Who is Ali Rouhfar
Ali Rouhfar was born in Tehran, Iran in March 1949. He started showing interests in calligraphy and taking lessons from his grandfather at the age of 13. However, he stopped 6 month later due to death of his grandfather and calligraphy master.
After several years, he participated in a calligraphy contest in greater Tehran at age of 17. He received the 3rd prize despite not having practiced. His performance in the contest was a great honor for his school and motivated him to resume his work.
He graduated from college majoring in Economics, Business, and Finance. He continued his studies toward a PhD but ceased his studies due to financial challenges. However, he continued his study in the same field. He stated that the major he was doing can be continued without going to school. He also mentioned that he loves to learn to understand the world and expanding knowledge towards awareness not learn to earn degree. Ali continued his studying in economic theories and wrote 2 papers about the post modernism in economy.
He improved his calligraphy skills and became a member of Iranian Calligraphers Association, studying under 2 masters and met other calligraphy masters. He learned from them and became interested in studying post-Islamic Iranian history and calligraphy as well.
Ali and his family migrated to the United States seeking medical treatment for a severely ill family member in 1990. This was a sudden move that had a tremendous impact on his family in all aspects; physically, emotionally and financially.
During the following 5 years of medical treatment and hardship, calligraphy was his getaway to heaven. It was his mental sanctuary where he could connect with his spiritual being and see the light of hope. Despite the difficulty, he didn’t give up and faced this hardship. He repeated to himself ‘This is the beginning of something new.”
He held a calligraphy show in 1992. This was the first time in the history of Seattle that Persian calligraphy was presented publically. The positive reaction of the community to his art encouraged Ali to expand his work despite the many difficulties in his life.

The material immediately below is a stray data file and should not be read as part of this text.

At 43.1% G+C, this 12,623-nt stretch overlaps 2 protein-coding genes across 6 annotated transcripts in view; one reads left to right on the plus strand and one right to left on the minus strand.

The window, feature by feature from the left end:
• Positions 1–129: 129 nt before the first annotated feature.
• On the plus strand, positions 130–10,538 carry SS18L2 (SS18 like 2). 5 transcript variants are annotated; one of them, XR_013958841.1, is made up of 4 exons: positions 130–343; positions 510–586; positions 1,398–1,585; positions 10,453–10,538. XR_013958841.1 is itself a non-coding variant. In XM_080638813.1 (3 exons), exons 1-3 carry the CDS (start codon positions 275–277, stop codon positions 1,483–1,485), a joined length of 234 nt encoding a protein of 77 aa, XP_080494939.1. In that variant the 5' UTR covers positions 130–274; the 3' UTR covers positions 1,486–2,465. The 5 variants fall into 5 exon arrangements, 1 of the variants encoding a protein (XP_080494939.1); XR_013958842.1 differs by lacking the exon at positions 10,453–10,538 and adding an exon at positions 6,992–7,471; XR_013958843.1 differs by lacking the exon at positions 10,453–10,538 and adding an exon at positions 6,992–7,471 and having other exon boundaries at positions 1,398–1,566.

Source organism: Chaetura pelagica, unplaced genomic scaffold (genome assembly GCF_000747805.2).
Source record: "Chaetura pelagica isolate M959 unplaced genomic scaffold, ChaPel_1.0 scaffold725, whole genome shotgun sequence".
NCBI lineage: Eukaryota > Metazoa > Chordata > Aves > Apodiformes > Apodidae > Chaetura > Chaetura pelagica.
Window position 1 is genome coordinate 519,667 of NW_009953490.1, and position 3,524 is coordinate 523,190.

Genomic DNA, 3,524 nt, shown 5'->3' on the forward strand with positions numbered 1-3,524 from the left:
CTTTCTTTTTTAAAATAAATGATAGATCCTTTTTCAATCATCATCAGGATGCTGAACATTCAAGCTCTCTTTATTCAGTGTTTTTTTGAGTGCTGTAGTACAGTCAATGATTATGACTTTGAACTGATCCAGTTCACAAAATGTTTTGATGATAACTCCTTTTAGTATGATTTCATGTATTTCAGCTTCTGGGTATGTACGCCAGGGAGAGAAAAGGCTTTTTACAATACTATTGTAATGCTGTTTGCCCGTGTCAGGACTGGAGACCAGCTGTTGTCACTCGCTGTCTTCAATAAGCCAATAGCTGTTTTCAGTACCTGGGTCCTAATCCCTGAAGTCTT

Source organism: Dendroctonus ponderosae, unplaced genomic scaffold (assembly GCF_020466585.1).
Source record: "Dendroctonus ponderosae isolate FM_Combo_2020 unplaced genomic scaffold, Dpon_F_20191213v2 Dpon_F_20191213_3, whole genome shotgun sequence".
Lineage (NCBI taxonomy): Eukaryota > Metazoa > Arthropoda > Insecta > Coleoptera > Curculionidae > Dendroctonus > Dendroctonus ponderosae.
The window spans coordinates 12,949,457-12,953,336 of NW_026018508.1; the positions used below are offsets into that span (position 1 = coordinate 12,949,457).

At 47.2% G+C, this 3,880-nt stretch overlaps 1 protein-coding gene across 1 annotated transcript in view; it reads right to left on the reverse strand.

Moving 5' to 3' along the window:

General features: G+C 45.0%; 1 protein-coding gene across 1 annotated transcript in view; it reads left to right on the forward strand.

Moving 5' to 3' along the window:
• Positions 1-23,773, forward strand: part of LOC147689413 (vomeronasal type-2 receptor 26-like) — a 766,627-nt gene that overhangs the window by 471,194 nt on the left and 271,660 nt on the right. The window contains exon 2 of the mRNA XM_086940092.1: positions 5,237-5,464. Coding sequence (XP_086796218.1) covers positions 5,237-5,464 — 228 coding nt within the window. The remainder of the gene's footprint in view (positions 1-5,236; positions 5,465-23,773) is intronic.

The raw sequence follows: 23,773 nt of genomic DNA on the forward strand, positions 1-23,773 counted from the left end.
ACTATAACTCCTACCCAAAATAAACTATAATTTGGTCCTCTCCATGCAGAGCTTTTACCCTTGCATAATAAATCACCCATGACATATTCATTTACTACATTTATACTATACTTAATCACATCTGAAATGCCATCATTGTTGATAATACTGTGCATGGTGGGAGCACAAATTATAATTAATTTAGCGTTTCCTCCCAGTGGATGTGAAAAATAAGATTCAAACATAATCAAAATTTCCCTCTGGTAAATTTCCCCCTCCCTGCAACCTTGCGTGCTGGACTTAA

Once again, he found his strength in his passion for calligraphy. He felt this was his calling from God to display his art and evangelize the virtues of calligraphy to his new community in the United States.
In 1997, an event marked a turning point in his life as a calligrapher. "I was setting up my work for a show when a man came to me, stared at one of my works and said a deep sentence and left. That influenced me in a way that I could look at this art in a whole new level. He conveyed a message that I needed to hear to view this calligraphy from a different perspective.”
This event and a meeting he had with a philosopher led him to re-examine the lives of past calligraphers. He began learning about calligraphy on a new level. He had been a long-time reader of Rumi. However, after these events, he began studying Rumi verses in more depth and felt his new mission was to incorporate Rumi’s messages in his work. Ali began thinking of his work as “Mystic calligraphy.”
The beginning of 2000 was a new chapter in his life as the community was getting to know him and he was becoming more active in it. He was invited for several lectures at different colleges and museums. He was invited to teach at The University of Washington. He offered courses at Middle Eastern Language and Civilization Department. Also he expanded teaching private calligraphy classes. Art galleries began carrying his works. This further encouraged him to swim deeper into calligraphy.
Few art shows and new mode of Persian calligraphy in association with school of thoughts by Rumi was a new window for him too.
As he observed so many aspects of Persian calligraphy, he expanded his research on the history and evolution of Persian calligraphy and its connection with economic change after industrial revolution. The relationship between calligraphy, society and culture fascinated him. He conducted a series of 50 interviews and studied cases where calligraphy was valuable in daily life. His future goal is to share his views on calligraphy as a way of looking and understanding of life. He hopes that these topics will be the subject of his future tasks.
In 2010, he assumed leadership of the Iran Calligraphers Association of North America in Washington State. He dedicated more time to teaching calligraphy and experimenting with different methods of teaching for easier and speedier understanding for students. He finally decided to publish the results of these experiments in two volumes of self-learning instructional books as well as relation between Persian calligraphy and life.
He published his books in 2014 and until 2020 many people all around the world are getting benefits out of these book which encouraging him to publish more of his thoughts and researches in relate to the spirit of calligraphy as he mentioned in one of his interviews with Bellevue college (as seen in U-Tube).